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Guitar Hero III: Legends Of Rock

Guitar Hero III: Legends Of Rock

Guitar Hero III: Legends Of Rock

Guitar Hero III: Legends of Rock is a music rhythm game, the third main installment in the Guitar Hero series, and the fourth title overall. The game was published by Activision and distributed by RedOctane. It is the first game in the series to be developed by Neversoft after Activision's acquisition of RedOctane and MTV Games' purchase of Harmonix Music Systems, the previous development studio for the series. The game was released worldwide for the PlayStation 2, PlayStation 3, Wii and Xbox 360 in October 2007, with Budcat Creations assisting Neversoft on developing the PlayStation 2 port and Vicarious Visions solely developing on the Wii port respectively. Aspyr Media published the Microsoft Windows and Mac OS X versions of the game, releasing them later in 2007.

Guitar Hero III: Legends of Rock retains the basic gameplay from previous games in the Guitar Hero series, where the player uses a guitar-shaped controller to simulate the playing of lead, bass, and rhythm guitar parts in rock songs by playing in time to scrolling notes on-screen. The game, in addition to existing single-player Career modes, includes a new Co-Op Career mode and competitive challenges that pit the player against in-game characters and other players. Guitar Hero III: Legends of Rock is the first game in the series to include an online multiplayer feature, which is enabled in the PlayStation 3, Wii and Xbox 360 versions. Initially the game offers over 70 songs, most of which are master tracks. The PlayStation 3 and Xbox 360 versions feature the ability to download additional songs. The musicians Tom Morello and Slash make appearances both as guitar battle opponents and playable characters in the game. The PlayStation 3, Xbox 360 and Microsoft Windows versions also include Bret Michaels as a non-playable character.

Critics were generally favorable towards the game, but reviewers noted a difference in the game's style compared to previous installments, associating it with it being Neversoft's first development attempt with the series. The game is often cited to be too difficult, creating "walls of notes" that are difficult to complete, and led to alterations in note placement for future games in the series were designed. According to Activision, Guitar Hero III: Legends of Rock is the best-selling video game of 2007, both in terms of units sold and revenue earned, and that it is the first single retail video game to exceed one billion dollars in sales. The company also claimed that it is the second-best selling video game title since 1995, following Wii Play, and is one of the best-selling third-party games available for the Wii.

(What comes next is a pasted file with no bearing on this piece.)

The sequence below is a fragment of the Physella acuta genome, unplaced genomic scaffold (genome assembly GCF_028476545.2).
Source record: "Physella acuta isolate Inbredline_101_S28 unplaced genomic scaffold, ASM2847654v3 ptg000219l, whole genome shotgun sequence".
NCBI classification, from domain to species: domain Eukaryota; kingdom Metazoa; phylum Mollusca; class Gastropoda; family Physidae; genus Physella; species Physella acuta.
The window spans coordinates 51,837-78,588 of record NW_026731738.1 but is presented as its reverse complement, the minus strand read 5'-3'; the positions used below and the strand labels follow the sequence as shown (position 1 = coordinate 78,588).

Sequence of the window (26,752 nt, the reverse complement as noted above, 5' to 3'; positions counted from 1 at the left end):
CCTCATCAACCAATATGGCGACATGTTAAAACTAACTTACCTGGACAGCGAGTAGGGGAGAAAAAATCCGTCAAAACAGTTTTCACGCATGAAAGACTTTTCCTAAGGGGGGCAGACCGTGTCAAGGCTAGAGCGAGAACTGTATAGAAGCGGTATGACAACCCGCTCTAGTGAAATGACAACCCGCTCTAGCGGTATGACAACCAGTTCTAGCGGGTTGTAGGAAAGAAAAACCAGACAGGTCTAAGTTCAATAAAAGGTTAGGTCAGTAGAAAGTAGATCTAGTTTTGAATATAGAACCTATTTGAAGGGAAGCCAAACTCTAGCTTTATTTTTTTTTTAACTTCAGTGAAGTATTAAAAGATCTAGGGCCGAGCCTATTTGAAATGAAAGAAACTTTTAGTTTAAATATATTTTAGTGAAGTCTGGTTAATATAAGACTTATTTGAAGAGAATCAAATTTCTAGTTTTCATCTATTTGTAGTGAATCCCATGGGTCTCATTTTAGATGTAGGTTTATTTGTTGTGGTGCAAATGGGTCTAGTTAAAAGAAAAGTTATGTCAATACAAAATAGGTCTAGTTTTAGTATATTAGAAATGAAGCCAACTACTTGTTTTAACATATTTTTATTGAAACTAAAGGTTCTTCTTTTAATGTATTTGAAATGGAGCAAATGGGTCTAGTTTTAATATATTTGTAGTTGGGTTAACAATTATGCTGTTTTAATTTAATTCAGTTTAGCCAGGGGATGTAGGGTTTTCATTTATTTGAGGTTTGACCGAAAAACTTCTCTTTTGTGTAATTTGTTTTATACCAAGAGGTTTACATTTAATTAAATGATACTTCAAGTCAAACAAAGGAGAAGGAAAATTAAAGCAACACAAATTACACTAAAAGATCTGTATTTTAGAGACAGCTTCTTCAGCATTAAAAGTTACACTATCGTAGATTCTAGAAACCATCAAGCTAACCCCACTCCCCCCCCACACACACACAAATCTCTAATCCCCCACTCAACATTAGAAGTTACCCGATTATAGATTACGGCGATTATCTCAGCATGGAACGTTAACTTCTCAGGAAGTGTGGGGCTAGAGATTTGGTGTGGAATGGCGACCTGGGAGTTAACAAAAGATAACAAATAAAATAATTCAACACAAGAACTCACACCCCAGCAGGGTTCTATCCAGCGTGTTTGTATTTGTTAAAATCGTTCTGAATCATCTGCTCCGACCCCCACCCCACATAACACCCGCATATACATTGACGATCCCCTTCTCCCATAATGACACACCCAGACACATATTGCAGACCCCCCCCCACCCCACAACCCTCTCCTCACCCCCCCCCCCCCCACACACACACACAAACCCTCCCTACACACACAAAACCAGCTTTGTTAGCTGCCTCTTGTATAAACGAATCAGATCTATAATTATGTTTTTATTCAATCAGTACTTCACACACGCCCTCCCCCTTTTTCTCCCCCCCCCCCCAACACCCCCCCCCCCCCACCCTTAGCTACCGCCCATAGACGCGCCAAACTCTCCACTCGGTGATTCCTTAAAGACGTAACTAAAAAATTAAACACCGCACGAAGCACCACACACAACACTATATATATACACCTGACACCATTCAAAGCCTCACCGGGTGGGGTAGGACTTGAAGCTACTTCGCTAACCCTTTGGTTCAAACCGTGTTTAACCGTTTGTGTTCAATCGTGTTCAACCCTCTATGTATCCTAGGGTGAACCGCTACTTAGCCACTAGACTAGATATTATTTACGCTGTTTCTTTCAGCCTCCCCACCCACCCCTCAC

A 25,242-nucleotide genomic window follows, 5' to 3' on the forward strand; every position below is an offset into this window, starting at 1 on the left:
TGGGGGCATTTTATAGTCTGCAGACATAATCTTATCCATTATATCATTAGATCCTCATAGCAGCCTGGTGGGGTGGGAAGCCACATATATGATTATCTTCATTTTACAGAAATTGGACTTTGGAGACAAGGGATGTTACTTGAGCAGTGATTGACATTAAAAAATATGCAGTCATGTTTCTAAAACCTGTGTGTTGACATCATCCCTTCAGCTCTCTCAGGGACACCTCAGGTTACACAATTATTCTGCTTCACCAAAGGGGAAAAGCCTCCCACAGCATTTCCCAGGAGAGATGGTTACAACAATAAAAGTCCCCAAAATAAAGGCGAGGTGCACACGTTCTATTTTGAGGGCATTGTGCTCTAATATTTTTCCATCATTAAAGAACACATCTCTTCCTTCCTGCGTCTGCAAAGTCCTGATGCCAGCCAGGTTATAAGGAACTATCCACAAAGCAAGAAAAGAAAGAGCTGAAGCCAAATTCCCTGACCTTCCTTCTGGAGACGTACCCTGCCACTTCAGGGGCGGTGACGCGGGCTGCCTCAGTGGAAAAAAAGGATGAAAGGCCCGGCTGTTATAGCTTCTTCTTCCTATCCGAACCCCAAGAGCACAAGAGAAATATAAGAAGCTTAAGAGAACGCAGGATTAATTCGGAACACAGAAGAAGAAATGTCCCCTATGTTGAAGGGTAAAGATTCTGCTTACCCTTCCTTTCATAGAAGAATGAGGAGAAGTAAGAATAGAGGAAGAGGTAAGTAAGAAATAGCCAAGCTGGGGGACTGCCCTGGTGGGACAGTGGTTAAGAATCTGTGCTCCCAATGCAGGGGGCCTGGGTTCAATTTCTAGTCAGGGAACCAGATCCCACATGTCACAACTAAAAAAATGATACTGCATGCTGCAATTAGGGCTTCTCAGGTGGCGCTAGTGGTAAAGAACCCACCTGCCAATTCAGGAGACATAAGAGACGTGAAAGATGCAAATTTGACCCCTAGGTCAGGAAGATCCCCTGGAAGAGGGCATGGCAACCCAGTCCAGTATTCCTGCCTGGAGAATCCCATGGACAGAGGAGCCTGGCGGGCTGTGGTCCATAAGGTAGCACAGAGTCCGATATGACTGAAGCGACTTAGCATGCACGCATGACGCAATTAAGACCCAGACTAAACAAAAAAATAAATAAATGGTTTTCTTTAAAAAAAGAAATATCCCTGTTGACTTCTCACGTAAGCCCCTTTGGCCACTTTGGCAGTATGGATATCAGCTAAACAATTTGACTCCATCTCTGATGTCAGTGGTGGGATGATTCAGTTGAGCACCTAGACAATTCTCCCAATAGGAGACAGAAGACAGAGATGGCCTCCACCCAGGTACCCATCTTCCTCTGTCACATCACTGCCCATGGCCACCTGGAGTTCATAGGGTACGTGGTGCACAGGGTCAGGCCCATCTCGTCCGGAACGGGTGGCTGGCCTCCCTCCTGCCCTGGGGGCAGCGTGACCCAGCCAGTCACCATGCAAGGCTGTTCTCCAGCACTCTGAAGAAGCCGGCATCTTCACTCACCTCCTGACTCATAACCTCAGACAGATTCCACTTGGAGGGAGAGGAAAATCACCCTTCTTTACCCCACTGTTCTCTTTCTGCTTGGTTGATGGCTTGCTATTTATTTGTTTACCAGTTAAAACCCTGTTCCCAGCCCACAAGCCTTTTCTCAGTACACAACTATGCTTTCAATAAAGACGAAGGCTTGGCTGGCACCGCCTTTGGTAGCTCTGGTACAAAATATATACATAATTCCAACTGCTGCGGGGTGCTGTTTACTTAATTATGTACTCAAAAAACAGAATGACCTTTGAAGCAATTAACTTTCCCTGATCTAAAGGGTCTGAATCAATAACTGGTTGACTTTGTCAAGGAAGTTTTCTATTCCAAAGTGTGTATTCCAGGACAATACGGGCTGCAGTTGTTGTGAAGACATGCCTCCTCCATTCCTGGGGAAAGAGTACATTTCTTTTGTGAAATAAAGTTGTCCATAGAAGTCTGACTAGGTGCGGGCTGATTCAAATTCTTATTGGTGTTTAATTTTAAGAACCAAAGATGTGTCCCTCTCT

Reception
Guitar Hero III: Legends of Rock generally received positive reviews, although it scored lower than its predecessors on review aggregator Metacritic. The Gibson Les Paul controller included with the game's bundled version received particular praise. GameSpy, in a review of the four console versions, favorable reviewed the new controllers, and called the Wii guitar the best guitar peripheral that they had seen, praising the vibration option.

Several reviews criticized the changes made to Guitar Hero III: Legends of Rock compared to previous games in the Guitar Hero series. IGN's review of the Xbox 360 and PlayStation 3 versions considered the game a "pretty safe effort" from Neversoft, doing little to change the game due to it being their first time working on the series. They also criticized the lack of customizable characters. IGN's review of the Wii version described the game's presentation and art direction as feeling "forced", and, as a result, less visually appealing than previous installments. GameDaily questioned the "white boy soundtrack" and would have liked to seen more tracks from legends like Jimi Hendrix and Prince in the mix." GameSpy criticized some of the difficulty tweaks in the game. They stated that "Medium simply feels like Hard-minus-the-orange-button," and that the Star Power phrases were too long, comparing the overall game to a "trial by fire" in contrast to the previous games in the series. They were also critical of the dongle approach used for the PlayStation 3 controllers, and failings in the online support for the PlayStation 3 version. GameSpot criticized the game for its "heavy dose of in-game advertising." GameSpy stated that the PlayStation 2 version received "the short end of the stick" because of a lack of online play. Official Xbox Magazine also criticized the game for being "too competitive", a facet not readily found in the previous games. The PC version has been criticized for its high system requirements, and for lag and slowdown problems even on high-end systems.


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